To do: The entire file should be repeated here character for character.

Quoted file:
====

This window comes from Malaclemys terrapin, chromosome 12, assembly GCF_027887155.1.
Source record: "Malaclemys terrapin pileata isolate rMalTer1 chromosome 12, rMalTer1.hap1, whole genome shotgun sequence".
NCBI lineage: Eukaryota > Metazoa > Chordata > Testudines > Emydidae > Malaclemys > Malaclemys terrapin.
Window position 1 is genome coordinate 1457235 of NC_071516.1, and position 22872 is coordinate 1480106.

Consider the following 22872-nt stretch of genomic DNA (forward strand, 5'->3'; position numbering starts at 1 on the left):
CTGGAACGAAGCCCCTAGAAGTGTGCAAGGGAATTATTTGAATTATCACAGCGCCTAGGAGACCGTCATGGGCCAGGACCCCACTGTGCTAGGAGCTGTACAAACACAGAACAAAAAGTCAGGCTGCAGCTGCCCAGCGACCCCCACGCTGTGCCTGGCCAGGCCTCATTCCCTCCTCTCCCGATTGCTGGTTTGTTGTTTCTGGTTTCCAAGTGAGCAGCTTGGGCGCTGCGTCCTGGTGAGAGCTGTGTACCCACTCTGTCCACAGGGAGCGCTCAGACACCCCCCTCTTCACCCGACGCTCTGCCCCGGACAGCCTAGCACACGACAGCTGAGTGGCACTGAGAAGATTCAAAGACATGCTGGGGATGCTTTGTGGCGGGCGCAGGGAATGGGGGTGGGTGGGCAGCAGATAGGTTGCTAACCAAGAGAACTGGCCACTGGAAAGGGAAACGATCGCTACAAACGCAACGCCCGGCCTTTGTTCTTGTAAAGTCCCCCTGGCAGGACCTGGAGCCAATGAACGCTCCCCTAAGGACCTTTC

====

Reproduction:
This window comes from Malaclemys terrapin, chromosome 12, assembly GCF_027887155.1.
Source record: "Malaclemys terrapin pileata isolate rMalTer1 chromosome 12, rMalTer1.hap1, whole genome shotgun sequence".
NCBI lineage: Eukaryota > Metazoa > Chordata > Testudines > Emydidae > Malaclemys > Malaclemys terrapin.
Window position 1 is genome coordinate 1457235 of NC_071516.1, and position 22872 is coordinate 1480106.

Consider the following 22872-nt stretch of genomic DNA (forward strand, 5'->3'; position numbering starts at 1 on the left):
CTGGAACGAAGCCCCTAGAAGTGTGCAAGGGAATTATTTGAATTATCACAGCGCCTAGGAGACCGTCATGGGCCAGGACCCCACTGTGCTAGGAGCTGTACAAACACAGAACAAAAAGTCAGGCTGCAGCTGCCCAGCGACCCCCACGCTGTGCCTGGCCAGGCCTCATTCCCTCCTCTCCCGATTGCTGGTTTGTTGTTTCTGGTTTCCAAGTGAGCAGCTTGGGCGCTGCGTCCTGGTGAGAGCTGTGTACCCACTCTGTCCACAGGGAGCGCTCAGACACCCCCCTCTTCACCCGACGCTCTGCCCCGGACAGCCTAGCACACGACAGCTGAGTGGCACTGAGAAGATTCAAAGACATGCTGGGGATGCTTTGTGGCGGGCGCAGGGAATGGGGGTGGGTGGGCAGCAGATAGGTTGCTAACCAAGAGAACTGGCCACTGGAAAGGGAAACGATCGCTACAAACGCAACGCCCGGCCTTTGTTCTTGTAAAGTCCCCCTGGCAGGACCTGGAGCCAATGAACGCTCCCCTAAGGACCTTTC